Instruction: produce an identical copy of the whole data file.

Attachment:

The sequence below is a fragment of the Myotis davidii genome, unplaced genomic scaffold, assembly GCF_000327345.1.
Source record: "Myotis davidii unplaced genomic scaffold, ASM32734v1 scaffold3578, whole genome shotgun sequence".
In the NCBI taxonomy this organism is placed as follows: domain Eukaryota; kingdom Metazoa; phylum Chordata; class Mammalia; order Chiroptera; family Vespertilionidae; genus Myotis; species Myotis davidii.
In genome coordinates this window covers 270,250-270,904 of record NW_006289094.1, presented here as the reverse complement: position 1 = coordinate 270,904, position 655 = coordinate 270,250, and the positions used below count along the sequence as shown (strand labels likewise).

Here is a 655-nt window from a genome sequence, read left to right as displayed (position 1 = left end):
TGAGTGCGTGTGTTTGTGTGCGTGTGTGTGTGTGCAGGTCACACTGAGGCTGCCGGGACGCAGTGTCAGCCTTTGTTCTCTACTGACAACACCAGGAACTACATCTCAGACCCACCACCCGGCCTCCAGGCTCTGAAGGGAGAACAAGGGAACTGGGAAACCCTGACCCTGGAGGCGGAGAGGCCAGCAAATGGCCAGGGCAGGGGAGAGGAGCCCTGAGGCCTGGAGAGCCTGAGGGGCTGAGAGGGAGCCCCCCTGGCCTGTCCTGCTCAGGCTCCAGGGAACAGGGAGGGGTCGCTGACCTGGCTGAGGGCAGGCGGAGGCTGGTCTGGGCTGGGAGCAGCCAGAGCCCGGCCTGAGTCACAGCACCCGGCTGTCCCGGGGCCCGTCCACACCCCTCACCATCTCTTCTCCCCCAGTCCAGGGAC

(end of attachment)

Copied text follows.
The sequence below is a fragment of the Myotis davidii genome, unplaced genomic scaffold, assembly GCF_000327345.1.
Source record: "Myotis davidii unplaced genomic scaffold, ASM32734v1 scaffold3578, whole genome shotgun sequence".
In the NCBI taxonomy this organism is placed as follows: domain Eukaryota; kingdom Metazoa; phylum Chordata; class Mammalia; order Chiroptera; family Vespertilionidae; genus Myotis; species Myotis davidii.
In genome coordinates this window covers 270,250-270,904 of record NW_006289094.1, presented here as the reverse complement: position 1 = coordinate 270,904, position 655 = coordinate 270,250, and the positions used below count along the sequence as shown (strand labels likewise).

Here is a 655-nt window from a genome sequence, read left to right as displayed (position 1 = left end):
TGAGTGCGTGTGTTTGTGTGCGTGTGTGTGTGTGCAGGTCACACTGAGGCTGCCGGGACGCAGTGTCAGCCTTTGTTCTCTACTGACAACACCAGGAACTACATCTCAGACCCACCACCCGGCCTCCAGGCTCTGAAGGGAGAACAAGGGAACTGGGAAACCCTGACCCTGGAGGCGGAGAGGCCAGCAAATGGCCAGGGCAGGGGAGAGGAGCCCTGAGGCCTGGAGAGCCTGAGGGGCTGAGAGGGAGCCCCCCTGGCCTGTCCTGCTCAGGCTCCAGGGAACAGGGAGGGGTCGCTGACCTGGCTGAGGGCAGGCGGAGGCTGGTCTGGGCTGGGAGCAGCCAGAGCCCGGCCTGAGTCACAGCACCCGGCTGTCCCGGGGCCCGTCCACACCCCTCACCATCTCTTCTCCCCCAGTCCAGGGAC